What is Giving Compass?
We connect donors to learning resources and ways to support community-led solutions. Learn more about us.
America's healthcare sector spent $509 million in 2016 lobbying the federal government on behalf of hospitals, drug makers, doctors and health insurers. It spent another $266 million in 2015-16 on political contributions to sway federal elections. It devoted tens of millions more to influence policy in the states.
No other industry spends more money for a seat at the table with elected leaders and regulators at every level of government. In contrast, political and advocacy health spending on behalf of consumers and the public is negligible. Such spending is so small that it's not included in the federal lobbying and election expenditures databases. Consumer health doesn't even register as a category.
At stake is the direction of a $3 trillion U.S. healthcare system and the well-being of 320 million Americans.
This lack of alignment between the public interest and political influence on health issues has long concerned some foundations and philanthropists, and there's a long history here. But lately, we've seen an uptick in giving as new mega-givers try to level the playing field.
But Jake Williams, the executive director of Healthier Colorado, a 501(c)(4) created by the Colorado Health Foundation, believes that more funders need to get political—and he shows a way to this.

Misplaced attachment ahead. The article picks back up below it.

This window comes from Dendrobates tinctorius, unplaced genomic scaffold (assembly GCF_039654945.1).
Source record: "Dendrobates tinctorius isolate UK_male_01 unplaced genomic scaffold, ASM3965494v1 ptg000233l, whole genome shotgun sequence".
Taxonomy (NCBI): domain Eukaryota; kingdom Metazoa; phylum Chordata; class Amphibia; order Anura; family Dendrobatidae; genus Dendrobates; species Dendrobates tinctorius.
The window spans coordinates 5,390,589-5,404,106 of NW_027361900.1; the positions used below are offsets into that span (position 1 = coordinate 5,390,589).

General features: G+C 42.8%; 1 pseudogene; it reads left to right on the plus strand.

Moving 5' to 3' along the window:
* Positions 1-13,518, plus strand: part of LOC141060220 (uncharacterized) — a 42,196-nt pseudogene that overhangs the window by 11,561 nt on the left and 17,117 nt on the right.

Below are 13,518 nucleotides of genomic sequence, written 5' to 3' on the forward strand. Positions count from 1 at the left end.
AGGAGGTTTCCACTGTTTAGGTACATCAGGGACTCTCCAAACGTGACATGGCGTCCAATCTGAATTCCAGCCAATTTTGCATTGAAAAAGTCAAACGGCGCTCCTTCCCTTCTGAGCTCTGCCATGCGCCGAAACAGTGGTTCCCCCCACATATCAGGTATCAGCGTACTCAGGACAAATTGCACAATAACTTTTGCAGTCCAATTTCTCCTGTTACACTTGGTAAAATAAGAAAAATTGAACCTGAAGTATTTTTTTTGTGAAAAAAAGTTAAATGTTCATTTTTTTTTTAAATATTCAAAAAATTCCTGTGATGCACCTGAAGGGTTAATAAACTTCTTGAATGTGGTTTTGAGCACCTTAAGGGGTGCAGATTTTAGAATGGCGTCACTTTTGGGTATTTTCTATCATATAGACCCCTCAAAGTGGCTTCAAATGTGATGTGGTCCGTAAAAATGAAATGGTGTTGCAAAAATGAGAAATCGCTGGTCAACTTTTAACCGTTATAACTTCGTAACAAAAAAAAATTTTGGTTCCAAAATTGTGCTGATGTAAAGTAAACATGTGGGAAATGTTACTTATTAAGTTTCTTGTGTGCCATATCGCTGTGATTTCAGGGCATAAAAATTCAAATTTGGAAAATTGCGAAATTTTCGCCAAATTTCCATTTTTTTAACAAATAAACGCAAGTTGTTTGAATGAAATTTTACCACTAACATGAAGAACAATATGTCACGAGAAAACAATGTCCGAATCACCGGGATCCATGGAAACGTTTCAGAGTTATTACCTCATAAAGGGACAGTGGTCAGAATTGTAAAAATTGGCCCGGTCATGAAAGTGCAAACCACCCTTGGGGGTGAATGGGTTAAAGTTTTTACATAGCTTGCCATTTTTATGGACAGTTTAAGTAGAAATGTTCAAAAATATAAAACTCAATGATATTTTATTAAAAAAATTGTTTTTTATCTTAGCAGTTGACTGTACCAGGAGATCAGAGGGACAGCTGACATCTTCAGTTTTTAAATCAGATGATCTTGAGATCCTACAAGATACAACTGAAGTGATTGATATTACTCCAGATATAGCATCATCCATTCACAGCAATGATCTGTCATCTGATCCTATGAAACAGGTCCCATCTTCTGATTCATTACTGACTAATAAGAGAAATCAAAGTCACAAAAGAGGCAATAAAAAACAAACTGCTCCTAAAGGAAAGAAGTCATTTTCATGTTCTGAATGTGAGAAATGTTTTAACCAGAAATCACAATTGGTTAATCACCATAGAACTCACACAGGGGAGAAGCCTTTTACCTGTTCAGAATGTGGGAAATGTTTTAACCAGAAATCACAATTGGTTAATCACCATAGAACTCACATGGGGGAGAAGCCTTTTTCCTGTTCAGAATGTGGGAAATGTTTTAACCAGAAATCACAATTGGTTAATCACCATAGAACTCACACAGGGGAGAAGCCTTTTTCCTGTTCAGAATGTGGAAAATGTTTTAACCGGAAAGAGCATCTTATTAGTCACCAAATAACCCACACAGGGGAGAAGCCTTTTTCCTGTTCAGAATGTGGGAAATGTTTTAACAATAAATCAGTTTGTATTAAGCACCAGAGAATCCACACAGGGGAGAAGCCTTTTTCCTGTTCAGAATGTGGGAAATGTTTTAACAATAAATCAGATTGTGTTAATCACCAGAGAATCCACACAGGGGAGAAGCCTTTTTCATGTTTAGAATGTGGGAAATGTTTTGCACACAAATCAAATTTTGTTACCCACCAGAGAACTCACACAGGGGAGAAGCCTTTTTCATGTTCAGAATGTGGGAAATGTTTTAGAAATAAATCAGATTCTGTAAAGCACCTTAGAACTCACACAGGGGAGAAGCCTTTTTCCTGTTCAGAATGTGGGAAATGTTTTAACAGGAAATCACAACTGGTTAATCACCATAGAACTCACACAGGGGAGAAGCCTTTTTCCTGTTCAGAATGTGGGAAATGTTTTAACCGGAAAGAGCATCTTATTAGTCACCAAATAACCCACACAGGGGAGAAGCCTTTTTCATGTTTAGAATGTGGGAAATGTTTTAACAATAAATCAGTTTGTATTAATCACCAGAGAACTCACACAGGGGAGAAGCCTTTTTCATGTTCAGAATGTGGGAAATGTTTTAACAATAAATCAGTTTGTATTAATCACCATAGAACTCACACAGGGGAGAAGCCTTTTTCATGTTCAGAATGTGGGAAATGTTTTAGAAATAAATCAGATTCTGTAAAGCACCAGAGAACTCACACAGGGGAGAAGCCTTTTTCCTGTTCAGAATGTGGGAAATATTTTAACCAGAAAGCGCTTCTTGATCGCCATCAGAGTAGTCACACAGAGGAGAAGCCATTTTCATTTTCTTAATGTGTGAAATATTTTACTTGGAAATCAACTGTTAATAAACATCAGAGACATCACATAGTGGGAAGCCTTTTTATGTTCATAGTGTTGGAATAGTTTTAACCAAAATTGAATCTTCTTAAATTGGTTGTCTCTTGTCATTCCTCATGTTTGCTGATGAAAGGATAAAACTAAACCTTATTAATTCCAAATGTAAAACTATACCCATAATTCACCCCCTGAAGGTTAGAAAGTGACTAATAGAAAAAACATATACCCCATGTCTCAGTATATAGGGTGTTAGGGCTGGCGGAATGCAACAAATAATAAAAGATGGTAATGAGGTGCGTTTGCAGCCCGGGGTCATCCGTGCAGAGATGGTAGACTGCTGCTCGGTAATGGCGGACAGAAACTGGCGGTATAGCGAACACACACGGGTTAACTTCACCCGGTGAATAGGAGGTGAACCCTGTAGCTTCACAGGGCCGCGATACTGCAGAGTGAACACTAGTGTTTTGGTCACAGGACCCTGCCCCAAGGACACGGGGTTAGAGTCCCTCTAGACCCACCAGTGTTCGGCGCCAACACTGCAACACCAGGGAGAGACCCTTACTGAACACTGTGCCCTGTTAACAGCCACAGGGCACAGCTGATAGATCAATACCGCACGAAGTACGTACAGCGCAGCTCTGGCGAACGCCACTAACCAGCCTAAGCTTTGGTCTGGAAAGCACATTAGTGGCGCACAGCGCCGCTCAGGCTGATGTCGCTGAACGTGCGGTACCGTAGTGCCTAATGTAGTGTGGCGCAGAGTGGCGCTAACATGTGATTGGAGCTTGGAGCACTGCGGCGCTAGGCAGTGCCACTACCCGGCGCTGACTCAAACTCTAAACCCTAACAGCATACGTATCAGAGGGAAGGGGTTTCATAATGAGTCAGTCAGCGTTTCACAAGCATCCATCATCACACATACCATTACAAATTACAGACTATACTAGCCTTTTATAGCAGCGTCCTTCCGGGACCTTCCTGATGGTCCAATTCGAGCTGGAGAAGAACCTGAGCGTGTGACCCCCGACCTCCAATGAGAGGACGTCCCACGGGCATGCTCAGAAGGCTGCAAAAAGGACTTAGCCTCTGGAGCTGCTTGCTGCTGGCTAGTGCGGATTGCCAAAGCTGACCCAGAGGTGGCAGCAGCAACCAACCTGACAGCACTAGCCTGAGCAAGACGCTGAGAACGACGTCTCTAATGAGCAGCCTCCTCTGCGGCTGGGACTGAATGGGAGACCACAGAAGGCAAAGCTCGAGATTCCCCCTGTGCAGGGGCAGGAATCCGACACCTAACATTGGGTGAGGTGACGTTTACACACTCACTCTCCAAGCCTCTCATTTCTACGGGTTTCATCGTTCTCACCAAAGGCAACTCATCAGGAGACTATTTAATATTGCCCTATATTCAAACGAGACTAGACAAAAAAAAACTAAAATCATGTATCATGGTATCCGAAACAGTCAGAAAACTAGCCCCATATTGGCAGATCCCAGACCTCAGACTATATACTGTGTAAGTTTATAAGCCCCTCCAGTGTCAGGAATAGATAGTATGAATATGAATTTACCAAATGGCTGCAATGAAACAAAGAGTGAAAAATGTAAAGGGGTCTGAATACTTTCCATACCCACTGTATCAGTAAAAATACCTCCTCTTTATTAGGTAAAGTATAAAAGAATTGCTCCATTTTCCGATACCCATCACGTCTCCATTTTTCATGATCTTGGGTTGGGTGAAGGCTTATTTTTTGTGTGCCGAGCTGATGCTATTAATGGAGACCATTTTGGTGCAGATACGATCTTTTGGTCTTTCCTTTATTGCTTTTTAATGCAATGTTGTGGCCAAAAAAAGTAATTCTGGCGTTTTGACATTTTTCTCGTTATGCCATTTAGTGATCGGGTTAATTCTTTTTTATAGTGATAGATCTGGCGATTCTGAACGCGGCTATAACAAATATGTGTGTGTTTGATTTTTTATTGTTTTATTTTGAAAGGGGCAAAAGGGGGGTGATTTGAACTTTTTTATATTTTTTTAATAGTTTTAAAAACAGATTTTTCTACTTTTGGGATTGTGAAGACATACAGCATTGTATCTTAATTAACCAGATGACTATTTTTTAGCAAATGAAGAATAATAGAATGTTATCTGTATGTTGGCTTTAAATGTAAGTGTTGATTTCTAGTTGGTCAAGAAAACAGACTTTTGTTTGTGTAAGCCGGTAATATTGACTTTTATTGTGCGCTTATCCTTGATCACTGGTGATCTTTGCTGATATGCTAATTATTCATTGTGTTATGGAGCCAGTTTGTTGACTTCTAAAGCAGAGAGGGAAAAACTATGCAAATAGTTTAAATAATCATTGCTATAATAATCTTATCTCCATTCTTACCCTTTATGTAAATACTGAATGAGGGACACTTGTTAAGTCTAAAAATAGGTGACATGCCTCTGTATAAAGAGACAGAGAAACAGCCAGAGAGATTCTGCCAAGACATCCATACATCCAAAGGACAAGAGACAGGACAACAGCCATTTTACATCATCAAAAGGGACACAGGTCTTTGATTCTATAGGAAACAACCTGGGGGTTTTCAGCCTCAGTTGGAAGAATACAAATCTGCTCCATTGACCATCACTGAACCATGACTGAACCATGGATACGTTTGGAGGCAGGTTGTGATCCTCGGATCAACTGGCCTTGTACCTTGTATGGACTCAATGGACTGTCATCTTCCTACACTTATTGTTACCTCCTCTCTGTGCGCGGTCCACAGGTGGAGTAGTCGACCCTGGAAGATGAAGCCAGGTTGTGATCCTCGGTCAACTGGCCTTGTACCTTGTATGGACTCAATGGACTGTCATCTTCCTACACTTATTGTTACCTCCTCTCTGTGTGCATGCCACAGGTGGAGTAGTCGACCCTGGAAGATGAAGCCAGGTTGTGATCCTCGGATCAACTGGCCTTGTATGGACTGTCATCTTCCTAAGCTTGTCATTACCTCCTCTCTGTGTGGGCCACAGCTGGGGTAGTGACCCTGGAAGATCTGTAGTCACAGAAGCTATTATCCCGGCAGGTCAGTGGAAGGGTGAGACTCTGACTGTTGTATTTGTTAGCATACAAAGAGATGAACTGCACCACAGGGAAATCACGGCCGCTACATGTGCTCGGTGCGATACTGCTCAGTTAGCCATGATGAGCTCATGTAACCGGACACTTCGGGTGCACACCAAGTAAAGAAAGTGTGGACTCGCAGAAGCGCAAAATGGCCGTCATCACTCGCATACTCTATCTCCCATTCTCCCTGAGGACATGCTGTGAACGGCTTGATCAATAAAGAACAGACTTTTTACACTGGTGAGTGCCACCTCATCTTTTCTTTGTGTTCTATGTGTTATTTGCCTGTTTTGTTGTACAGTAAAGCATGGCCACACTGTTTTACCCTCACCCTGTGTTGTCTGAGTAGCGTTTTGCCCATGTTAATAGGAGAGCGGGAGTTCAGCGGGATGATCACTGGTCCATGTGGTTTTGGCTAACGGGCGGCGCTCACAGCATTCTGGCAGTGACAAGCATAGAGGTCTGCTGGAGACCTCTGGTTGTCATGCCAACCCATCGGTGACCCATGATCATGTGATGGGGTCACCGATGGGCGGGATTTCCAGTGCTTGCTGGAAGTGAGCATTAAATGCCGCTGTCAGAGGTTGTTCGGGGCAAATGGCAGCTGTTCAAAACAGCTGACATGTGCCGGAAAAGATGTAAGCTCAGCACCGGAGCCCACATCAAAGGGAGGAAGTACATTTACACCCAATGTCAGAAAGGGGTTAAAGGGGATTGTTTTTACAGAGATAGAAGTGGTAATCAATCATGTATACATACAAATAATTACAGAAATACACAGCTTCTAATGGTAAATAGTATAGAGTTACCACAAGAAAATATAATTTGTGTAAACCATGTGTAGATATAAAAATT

In a recent white paper, Williams writes that "Americans do not have a focused political apparatus to effectively advocate for their health interests. This void is conspicuous given that Americans have dedicated advocacy infrastructure working on behalf of their interests in realms including environmental, civil rights and reproductive issues."
Williams sees a critical role for philanthropy in empowering citizens at both the national and state levels when it comes to health issues. He sketches out steps that could be taken both nationally and in the states, and how such work could be coordinated and funded over the long term by foundations.
He explains, "Once these structures are created, 501(c)(4) funders or those with (h) election capacity can fund at least part of the lobbying activities of these advocacy organizations. Finally, many expenses incurred by these advocacy organizations are not expenses for which lobbying-eligible dollars are required, and thus any funder could fund those activities through an attached 501(c)(3) organization."
A bottom line, says Williams, is that politicians must come to understand that votes on healthcare will be remembered at election time, and that won't happen absent a strong advocacy infrastructure that works on behalf of the public's interest. Philanthropy can and should help build that infrastructure.